• The Definitive Medicare Part B FAQ for Outpatient PT, OT, and SLP Image

    articleOct 27, 2016 | 33 min. read

    The Definitive Medicare Part B FAQ for Outpatient PT, OT, and SLP

    In October, we hosted a webinar dedicated to the most common Medicare misconceptions . We received a lot of questions from the audience—so many, in fact, that we’ve organized them all into one huge FAQ. Scroll through and check them out, or use the link bank below to skip to a particular section. The Therapy Cap ABNs Modifiers Supervision Prescriptions and Certifications Cash-Pay Rules and Regulations Re-Evaluations Everything Else   The Therapy Cap If a patient reaches …

  • Common Questions from Our PT Billing Open Forum Image

    articleAug 18, 2018 | 34 min. read

    Common Questions from Our PT Billing Open Forum

    Last week, WebPT’s trio of billing experts—Dr. Heidi Jannenga, PT, DPT, ATC/L, WebPT President and Co-founder; John Wallace, PT, MS, WebPT Chief Business Development Officer of Revenue Cycle Management; and Dianne Jewell, PT, DPT, PhD, WebPT Director of Clinical Practice, Outcomes, and Education—hosted a live open forum on physical therapy billing . Before the webinar, we challenged registrants to serve up their trickiest PT billing head-scratchers—and boy, did they deliver! We received literally hundreds of questions on …

  • The Complete PT Billing FAQ Image

    articleMay 24, 2016 | 25 min. read

    The Complete PT Billing FAQ

    Over the years, WebPT has a hosted a slew of billing webinars and published dozens of billing-related blog posts. And in that time, we’ve received our fair share of tricky questions. Now, in an effort to satisfy your curiosity, we’ve compiled all of our most common brain-busters into one epic FAQ. Don’t see your question? Ask it in the comments below. (And be sure to check out this separate PT billing FAQ we recently put together.) Questions …

  • The Ins and Outs of the So-Called Pseudo-Codes Image

    articleNov 29, 2016 | 6 min. read

    The Ins and Outs of the So-Called Pseudo-Codes

    At some point or another, almost every rehab therapist has commiserated with a colleague over the billing process. We know; it’s one of your least-favorite parts of the job. But, while it’s certainly less fulfilling than providing patient treatment, accurately reporting CPT codes is imperative to your ability to get paid. In other words, flubbing up on your billing duties can cost your clinic big bucks—and no one wants to leave cold-hard cash sitting on the table …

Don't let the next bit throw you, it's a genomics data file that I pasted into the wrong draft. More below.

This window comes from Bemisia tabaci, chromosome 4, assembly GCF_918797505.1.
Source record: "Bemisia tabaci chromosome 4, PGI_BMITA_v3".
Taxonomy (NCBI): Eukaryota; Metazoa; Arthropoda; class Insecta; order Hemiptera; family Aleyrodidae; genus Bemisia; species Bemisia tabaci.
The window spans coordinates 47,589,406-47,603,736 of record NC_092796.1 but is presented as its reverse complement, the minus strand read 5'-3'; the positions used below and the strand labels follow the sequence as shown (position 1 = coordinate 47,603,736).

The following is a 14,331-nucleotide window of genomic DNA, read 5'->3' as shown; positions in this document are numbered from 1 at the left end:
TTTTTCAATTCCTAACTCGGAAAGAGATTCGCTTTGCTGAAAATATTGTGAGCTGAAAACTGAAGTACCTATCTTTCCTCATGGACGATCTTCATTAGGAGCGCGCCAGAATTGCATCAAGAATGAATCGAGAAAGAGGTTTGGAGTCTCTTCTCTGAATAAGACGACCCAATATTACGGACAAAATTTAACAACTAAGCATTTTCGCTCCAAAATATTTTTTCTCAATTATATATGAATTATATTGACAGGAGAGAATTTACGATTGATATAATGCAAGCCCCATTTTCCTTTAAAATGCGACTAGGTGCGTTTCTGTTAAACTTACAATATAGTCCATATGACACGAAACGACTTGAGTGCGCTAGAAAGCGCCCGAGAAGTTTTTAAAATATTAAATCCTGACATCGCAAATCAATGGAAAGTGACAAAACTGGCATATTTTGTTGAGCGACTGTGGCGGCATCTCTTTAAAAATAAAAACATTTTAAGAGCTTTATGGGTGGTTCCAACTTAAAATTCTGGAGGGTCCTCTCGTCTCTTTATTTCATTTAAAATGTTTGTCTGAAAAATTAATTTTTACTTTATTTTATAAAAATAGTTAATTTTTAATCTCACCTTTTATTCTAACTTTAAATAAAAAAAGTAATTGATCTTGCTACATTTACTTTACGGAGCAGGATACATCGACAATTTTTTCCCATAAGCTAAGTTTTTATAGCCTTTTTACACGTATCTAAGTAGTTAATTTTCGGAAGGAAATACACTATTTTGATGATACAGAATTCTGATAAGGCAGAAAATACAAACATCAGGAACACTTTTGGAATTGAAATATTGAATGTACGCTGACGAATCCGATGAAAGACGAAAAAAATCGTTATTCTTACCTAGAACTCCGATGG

• 2016 Rehab Therapy Year in Review Image

    articleDec 27, 2016 | 10 min. read

    2016 Rehab Therapy Year in Review

    While we’re about to close the books on 2016, we thought it would be nice—and educational—to look back on some of the therapy industry trends, advancements, and hot topics that made headlines throughout the year. Plus, most of these items will impact you and your practice in 2017 and beyond—so, as we look back, don’t forget to look forward. Okay, here we go! Clinical Trends What are those weird suction cups all about? If you, like many …

  • Denial Management FAQ Image

    articleMay 26, 2017 | 22 min. read

    Denial Management FAQ

    During our denial management webinar , we discussed the difference between rejections and denials, explained how to handle both, and provided a five-step plan for stopping them in their tracks. The webinar concluded with an exhaustive Q&A, and we’ve amassed the most common questions here. Insurance Issues Claim Quandaries Compliance Qualms Documentation Dilemmas Front-Office Frustrations Insurance Issues We’ve had issues with auto insurances denying 97112 (neuromuscular re-education) for non-neuro diagnoses, even in cases when the patient’s medical …

  • 9 Most Common Medicare Misconceptions for PTs, OTs, and SLPs Image

    webinarSep 8, 2016

    9 Most Common Medicare Misconceptions for PTs, OTs, and SLPs

    To say that Medicare regulations are confusing is an understatement. But, it’s not just the barely-readable government gobbledygook that throws providers for a loop; it’s also the fact that the rules are always changing. If you treat Medicare patients, we’re willing to bet you’ve been tripped up by at least one of these common misconceptions—maybe without even knowing it. And that could leave a nasty bruise on your practice’s bottom line—especially if you ever find yourself at …

  • Everything You Need to Know About POPTS Image

    articleNov 26, 2018 | 6 min. read

    Everything You Need to Know About POPTS

    From day one of physical therapy school, we were taught to not even entertain the idea of working for a POPTS practice. I remember hearing the words, “Your license is on the line,” and feeling vaguely scared of the potential fallout from joining one of these heinous practices. But, I was so overwhelmed by the immediacy of school concerns that I didn’t take the time to consider why. I never did work for a POPTS clinic, but …

Achieve greatness in practice with the ultimate EMR for PTs, OTs, and SLPs.